Automobiles are vehicles designed to carry passengers on land, having four wheels and powered by an internal combustion engine fueled most often by gasoline, a liquid petroleum product. They are usually built for the transport of people rather than goods and are classified by their seating capacity from one to seven. They are generally regarded as a luxury and many countries have strict laws regarding their manufacture and use.

The automobile revolutionized the 20th century, altering the way that people work, shop, play and live. It was perhaps the most influential invention of this century, allowing people to escape from their daily routines and explore new places. It also reshaped the economy by stimulating the growth of transportation-related industries, including service stations, motels and roadside restaurants. It paved the way for suburbanization and increased urbanization, as people moved away from rural farms to suburbs where they could buy their necessities in shops. The automobile also reshaped cities by making it possible to build high-density residential and commercial areas in the same area.

It is difficult to imagine modern life without an automobile. There are many advantages to owning a car, including the fact that it is safer than public transportation and allows you to travel more quickly and easily. It also provides more comfort than other forms of transportation. Additionally, the freedom of movement provided by automobiles encourages recreational activity and enables families to spend more time together.

Although automobile technology existed in the 19th century, it took Henry Ford to make the vehicle affordable to the general population. He innovated the assembly line and established Ford Motor Company to market his Model T runabout. It cost $575 in 1912, less than the average annual wage at that time.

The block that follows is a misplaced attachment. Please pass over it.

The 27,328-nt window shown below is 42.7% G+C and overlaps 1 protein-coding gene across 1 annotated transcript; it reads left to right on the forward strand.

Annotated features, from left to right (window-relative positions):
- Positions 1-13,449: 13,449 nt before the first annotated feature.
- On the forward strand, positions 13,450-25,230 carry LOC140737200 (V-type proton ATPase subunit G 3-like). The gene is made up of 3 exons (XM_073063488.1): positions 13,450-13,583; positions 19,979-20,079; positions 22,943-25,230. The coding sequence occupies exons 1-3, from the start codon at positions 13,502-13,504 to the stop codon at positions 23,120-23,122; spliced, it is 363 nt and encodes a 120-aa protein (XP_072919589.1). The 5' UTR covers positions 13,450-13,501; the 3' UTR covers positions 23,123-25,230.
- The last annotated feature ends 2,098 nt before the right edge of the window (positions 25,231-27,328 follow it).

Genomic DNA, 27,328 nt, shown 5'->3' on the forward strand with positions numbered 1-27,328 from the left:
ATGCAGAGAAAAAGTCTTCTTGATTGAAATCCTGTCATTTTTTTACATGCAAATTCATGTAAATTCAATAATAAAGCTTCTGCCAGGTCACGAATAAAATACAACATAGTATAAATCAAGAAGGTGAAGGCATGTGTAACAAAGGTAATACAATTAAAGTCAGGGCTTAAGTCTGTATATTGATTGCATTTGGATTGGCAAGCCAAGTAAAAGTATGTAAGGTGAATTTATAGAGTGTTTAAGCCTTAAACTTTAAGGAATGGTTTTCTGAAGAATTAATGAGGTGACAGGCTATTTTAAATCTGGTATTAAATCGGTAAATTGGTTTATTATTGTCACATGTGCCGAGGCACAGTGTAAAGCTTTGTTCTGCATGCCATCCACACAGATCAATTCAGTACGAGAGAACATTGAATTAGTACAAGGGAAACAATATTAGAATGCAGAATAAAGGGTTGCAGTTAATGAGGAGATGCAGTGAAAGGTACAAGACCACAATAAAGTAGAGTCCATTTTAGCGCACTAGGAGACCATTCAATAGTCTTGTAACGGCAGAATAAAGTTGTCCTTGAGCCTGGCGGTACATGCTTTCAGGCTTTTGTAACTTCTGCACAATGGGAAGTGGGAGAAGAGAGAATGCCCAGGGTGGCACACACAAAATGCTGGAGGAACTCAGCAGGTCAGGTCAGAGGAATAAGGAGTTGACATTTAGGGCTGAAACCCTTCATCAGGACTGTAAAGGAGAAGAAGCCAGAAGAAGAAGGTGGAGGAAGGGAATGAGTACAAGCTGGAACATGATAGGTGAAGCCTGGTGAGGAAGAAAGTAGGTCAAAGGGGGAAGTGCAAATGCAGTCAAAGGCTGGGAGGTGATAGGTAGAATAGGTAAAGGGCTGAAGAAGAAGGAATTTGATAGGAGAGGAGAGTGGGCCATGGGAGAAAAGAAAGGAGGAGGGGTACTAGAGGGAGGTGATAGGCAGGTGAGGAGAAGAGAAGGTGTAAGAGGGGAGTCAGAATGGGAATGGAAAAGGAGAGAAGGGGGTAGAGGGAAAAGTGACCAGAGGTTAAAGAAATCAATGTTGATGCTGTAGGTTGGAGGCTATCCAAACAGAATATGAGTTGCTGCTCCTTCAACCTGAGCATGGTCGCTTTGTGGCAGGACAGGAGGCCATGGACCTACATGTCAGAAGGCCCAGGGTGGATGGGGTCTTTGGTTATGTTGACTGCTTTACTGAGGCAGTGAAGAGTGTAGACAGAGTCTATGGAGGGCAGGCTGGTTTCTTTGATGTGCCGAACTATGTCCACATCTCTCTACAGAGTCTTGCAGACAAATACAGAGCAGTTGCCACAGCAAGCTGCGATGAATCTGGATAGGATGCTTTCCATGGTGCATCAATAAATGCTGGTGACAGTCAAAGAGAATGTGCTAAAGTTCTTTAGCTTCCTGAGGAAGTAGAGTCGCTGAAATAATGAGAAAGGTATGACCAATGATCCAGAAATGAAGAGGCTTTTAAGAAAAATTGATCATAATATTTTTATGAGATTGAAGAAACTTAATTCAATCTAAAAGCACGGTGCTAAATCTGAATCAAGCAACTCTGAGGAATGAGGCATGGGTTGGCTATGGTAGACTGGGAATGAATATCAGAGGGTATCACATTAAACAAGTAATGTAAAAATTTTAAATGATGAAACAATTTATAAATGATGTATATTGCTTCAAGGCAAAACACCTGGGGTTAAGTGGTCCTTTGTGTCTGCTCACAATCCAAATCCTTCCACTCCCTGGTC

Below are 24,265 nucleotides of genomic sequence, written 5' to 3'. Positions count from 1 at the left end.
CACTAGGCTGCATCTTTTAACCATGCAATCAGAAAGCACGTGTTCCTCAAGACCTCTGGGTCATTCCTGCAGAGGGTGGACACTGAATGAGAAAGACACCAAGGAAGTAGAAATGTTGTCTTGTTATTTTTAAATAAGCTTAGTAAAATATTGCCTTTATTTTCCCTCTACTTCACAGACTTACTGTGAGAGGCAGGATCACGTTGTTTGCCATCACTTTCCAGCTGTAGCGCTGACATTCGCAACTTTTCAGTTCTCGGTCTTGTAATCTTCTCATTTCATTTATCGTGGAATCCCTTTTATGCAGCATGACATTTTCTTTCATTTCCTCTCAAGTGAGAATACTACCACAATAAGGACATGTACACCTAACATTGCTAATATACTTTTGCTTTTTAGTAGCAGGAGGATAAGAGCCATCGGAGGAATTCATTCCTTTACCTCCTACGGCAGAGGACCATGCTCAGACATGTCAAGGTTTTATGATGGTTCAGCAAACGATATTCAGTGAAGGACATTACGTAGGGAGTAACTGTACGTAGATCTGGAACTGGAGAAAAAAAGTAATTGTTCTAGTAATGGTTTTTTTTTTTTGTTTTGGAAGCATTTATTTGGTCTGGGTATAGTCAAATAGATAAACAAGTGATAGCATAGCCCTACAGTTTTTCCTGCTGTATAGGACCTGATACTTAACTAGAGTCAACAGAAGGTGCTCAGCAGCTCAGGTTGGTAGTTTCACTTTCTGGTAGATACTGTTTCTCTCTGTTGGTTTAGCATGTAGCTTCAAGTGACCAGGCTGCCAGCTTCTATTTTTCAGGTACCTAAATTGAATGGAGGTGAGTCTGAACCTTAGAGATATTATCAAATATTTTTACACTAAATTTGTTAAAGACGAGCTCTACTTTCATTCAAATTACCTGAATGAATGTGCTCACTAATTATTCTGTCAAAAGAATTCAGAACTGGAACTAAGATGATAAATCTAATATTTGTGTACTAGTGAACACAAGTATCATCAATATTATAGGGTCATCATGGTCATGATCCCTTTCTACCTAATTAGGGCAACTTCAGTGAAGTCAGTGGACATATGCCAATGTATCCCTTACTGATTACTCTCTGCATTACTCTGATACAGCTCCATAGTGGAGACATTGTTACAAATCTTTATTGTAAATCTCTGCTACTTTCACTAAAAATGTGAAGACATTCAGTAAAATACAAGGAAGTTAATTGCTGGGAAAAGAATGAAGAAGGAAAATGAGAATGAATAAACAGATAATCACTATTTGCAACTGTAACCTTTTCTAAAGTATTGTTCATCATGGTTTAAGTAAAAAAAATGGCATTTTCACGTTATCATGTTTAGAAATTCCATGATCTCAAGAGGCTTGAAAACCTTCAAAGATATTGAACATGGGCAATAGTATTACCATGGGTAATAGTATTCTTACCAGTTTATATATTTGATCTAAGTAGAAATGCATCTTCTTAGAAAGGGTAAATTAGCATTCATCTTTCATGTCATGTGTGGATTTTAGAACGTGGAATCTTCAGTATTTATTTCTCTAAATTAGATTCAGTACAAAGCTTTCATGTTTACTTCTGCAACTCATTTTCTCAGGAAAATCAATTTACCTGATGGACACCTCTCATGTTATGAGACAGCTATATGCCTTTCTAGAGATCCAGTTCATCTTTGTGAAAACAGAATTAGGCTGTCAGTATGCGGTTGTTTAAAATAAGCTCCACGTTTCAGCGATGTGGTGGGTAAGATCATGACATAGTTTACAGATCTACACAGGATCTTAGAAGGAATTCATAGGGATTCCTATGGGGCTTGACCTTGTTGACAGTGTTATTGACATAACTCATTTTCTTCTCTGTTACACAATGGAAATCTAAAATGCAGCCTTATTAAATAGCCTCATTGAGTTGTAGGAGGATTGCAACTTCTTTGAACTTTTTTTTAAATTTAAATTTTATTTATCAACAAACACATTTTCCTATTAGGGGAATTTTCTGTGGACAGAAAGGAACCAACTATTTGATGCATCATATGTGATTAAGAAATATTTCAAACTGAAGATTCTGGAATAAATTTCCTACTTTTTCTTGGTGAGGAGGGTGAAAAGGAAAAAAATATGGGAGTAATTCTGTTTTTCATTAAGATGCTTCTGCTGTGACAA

From the 1920s onward, nearly all cars were mass-produced, and marketing plans heavily influenced design. Alfred P. Sloan developed the idea of having different makes produced by a single firm, with each brand selling its products at a price range to appeal to consumers at different economic levels. This allowed customers to “move up” from one brand to another as their financial situation improved. To keep production costs low, he encouraged his manufacturers to share parts in order to reduce the number of components needed for each model.

After the Second World War, global production of automobiles soared. This was due in large part to the fact that automobiles were required for military use and the resulting need for high-quality, functionally designed cars. Consumer demand also grew for fuel-efficient, functionally designed small cars. In addition, European and Asian producers introduced models that incorporated advanced safety features and emissions controls. Today there are over a billion cars on the planet, with about 140 million in the United States. They consume a huge amount of the world’s oil and produce air pollution, noise and waste. In the future, technological advances will likely continue to improve fuel efficiency, safety, emissions and other factors.